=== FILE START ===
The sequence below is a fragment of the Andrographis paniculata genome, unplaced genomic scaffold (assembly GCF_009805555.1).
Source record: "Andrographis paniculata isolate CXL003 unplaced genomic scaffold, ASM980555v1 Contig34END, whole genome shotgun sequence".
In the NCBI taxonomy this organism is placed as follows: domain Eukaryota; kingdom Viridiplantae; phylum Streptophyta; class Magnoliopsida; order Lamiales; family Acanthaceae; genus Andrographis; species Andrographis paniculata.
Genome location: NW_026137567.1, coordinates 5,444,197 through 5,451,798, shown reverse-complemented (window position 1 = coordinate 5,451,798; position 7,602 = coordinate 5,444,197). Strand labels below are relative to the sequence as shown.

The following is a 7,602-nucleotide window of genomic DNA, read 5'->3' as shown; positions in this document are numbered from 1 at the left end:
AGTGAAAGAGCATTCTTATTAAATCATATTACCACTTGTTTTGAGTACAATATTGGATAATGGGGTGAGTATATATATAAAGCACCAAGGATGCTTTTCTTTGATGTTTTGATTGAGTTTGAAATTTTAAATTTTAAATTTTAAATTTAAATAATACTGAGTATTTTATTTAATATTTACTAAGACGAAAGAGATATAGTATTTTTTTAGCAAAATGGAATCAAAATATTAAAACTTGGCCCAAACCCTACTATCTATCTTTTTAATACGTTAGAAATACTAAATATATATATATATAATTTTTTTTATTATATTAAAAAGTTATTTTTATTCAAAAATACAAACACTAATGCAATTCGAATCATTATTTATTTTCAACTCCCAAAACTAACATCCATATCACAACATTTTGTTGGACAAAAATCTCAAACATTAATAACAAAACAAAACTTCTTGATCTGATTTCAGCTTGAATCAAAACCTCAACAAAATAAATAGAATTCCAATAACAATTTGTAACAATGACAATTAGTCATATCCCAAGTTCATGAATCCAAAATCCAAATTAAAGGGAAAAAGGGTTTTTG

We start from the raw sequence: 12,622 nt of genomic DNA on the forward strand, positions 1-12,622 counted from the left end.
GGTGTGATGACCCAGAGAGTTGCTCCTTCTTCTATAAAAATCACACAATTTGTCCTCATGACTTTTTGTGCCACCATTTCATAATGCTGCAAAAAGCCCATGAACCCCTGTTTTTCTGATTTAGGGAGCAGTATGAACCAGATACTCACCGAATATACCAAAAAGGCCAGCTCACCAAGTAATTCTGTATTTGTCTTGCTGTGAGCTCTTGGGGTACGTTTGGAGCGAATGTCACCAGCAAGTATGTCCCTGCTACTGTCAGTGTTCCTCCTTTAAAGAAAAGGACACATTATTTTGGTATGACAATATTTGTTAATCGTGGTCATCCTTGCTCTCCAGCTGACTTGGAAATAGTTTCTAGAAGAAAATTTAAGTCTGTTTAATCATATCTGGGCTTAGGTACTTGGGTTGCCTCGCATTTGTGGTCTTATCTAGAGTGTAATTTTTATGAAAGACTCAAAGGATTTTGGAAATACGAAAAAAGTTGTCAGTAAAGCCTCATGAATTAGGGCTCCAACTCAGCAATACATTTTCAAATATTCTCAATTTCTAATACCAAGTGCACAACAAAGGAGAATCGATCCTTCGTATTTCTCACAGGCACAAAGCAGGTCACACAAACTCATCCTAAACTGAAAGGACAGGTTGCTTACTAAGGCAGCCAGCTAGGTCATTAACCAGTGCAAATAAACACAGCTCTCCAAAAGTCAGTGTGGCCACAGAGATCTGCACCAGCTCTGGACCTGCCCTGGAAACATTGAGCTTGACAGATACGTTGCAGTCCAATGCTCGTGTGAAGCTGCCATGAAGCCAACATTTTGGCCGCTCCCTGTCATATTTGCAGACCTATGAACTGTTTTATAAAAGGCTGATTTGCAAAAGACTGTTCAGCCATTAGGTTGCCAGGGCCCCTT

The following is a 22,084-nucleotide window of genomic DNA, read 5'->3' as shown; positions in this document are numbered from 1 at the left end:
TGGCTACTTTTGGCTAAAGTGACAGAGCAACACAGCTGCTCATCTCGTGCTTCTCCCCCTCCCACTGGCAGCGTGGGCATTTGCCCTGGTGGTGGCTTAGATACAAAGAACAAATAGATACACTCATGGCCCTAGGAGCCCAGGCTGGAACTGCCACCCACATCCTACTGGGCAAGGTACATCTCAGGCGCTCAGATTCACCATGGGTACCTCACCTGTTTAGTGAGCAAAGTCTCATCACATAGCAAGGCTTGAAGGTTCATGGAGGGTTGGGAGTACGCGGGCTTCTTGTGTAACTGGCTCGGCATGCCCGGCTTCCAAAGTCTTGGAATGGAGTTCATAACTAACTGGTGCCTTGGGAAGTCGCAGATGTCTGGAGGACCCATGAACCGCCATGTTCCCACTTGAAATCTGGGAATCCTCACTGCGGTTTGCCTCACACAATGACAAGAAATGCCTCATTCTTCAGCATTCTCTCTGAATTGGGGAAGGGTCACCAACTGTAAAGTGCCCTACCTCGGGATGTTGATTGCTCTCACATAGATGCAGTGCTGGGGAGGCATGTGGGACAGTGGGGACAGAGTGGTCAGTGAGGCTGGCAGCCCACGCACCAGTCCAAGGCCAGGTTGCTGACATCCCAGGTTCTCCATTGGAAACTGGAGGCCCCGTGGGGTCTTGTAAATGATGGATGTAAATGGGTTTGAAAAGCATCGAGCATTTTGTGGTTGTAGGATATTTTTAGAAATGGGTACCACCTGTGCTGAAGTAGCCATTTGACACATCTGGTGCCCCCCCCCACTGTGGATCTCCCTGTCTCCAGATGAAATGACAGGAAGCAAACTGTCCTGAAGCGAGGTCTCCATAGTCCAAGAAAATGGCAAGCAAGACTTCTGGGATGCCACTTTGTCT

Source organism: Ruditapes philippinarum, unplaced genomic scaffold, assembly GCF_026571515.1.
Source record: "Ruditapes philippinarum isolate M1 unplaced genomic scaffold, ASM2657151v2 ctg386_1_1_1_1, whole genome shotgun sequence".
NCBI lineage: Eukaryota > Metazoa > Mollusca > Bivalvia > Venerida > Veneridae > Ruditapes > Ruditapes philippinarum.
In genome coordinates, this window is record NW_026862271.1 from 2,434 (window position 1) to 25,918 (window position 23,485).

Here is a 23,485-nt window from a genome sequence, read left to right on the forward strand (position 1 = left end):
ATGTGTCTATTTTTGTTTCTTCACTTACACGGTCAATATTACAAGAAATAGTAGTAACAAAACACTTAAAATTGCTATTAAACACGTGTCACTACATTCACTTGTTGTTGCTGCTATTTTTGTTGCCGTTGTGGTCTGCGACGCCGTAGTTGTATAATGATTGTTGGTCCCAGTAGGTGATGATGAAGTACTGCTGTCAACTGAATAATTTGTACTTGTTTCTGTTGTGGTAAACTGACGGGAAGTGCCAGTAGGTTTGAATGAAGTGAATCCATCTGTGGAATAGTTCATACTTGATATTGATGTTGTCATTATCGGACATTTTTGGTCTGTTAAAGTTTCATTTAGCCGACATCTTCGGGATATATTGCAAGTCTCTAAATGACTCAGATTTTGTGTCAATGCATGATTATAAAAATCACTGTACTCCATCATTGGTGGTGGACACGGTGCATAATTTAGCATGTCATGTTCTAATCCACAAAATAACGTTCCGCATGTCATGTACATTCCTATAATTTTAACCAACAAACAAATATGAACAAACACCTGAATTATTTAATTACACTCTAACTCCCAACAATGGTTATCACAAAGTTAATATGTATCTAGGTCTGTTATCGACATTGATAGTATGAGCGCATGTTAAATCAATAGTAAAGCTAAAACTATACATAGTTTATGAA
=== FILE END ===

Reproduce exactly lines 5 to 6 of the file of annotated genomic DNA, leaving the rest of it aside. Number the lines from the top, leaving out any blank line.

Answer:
The following is a 7,602-nucleotide window of genomic DNA, read 5'->3' as shown; positions in this document are numbered from 1 at the left end:
AGTGAAAGAGCATTCTTATTAAATCATATTACCACTTGTTTTGAGTACAATATTGGATAATGGGGTGAGTATATATATAAAGCACCAAGGATGCTTTTCTTTGATGTTTTGATTGAGTTTGAAATTTTAAATTTTAAATTTTAAATTTAAATAATACTGAGTATTTTATTTAATATTTACTAAGACGAAAGAGATATAGTATTTTTTTAGCAAAATGGAATCAAAATATTAAAACTTGGCCCAAACCCTACTATCTATCTTTTTAATACGTTAGAAATACTAAATATATATATATATAATTTTTTTTATTATATTAAAAAGTTATTTTTATTCAAAAATACAAACACTAATGCAATTCGAATCATTATTTATTTTCAACTCCCAAAACTAACATCCATATCACAACATTTTGTTGGACAAAAATCTCAAACATTAATAACAAAACAAAACTTCTTGATCTGATTTCAGCTTGAATCAAAACCTCAACAAAATAAATAGAATTCCAATAACAATTTGTAACAATGACAATTAGTCATATCCCAAGTTCATGAATCCAAAATCCAAATTAAAGGGAAAAAGGGTTTTTG